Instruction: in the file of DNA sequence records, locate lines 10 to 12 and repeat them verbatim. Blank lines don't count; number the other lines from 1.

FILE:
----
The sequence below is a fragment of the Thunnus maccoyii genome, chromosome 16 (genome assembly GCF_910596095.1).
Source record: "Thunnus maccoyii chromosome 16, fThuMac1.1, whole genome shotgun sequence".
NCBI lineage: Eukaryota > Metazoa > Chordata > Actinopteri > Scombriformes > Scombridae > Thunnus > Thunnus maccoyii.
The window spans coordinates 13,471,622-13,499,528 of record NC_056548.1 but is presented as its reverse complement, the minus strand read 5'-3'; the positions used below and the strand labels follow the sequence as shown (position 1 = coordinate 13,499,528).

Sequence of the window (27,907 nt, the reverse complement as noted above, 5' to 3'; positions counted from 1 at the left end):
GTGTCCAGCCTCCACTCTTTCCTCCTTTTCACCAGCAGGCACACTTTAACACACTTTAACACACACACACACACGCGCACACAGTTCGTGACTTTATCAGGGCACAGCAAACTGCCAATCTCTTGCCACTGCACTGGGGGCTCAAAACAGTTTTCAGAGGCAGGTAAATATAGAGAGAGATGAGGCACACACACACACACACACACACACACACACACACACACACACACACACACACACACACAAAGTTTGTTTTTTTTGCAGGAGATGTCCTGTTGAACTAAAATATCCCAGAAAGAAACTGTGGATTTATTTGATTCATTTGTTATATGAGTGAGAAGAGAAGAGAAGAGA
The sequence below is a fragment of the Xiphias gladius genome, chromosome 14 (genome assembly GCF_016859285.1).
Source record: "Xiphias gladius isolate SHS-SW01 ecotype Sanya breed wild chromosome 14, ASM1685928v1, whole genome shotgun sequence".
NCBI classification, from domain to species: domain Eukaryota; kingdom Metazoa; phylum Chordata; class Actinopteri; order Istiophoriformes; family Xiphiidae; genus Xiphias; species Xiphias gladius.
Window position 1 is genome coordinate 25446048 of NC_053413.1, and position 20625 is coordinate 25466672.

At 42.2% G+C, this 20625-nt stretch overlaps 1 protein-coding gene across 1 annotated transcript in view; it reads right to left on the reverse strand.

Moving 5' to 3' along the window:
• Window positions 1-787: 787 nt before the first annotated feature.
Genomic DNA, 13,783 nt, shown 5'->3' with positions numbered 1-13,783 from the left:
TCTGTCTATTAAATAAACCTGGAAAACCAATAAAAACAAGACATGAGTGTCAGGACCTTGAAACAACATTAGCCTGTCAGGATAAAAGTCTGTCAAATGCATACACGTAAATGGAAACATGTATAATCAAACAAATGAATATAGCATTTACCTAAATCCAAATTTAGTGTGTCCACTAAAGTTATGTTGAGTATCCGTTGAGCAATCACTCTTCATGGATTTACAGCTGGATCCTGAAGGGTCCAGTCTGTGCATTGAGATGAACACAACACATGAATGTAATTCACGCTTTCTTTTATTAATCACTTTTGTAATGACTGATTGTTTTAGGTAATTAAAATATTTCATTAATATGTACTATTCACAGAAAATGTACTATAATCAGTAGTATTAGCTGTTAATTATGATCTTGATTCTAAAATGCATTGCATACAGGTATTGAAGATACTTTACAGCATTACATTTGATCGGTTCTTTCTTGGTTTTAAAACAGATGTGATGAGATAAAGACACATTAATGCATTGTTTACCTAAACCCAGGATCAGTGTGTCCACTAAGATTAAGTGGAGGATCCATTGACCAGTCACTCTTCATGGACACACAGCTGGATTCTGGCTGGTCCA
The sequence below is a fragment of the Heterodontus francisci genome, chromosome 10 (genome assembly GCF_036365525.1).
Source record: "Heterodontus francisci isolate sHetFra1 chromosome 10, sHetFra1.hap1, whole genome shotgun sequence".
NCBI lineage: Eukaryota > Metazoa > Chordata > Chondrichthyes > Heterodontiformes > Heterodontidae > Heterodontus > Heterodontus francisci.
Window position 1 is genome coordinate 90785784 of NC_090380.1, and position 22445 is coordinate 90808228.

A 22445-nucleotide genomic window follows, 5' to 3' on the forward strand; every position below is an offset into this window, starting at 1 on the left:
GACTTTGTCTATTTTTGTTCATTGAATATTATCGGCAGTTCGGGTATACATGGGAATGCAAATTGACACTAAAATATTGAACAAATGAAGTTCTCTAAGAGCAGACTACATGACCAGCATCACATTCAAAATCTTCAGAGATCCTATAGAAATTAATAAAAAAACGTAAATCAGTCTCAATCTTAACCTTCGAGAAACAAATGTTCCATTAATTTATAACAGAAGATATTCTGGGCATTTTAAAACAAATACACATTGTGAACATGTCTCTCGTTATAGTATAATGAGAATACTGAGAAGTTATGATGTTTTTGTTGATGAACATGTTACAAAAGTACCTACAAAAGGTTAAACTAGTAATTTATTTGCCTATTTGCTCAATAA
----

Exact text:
Window position 1 is genome coordinate 25446048 of NC_053413.1, and position 20625 is coordinate 25466672.

At 42.2% G+C, this 20625-nt stretch overlaps 1 protein-coding gene across 1 annotated transcript in view; it reads right to left on the reverse strand.

Moving 5' to 3' along the window: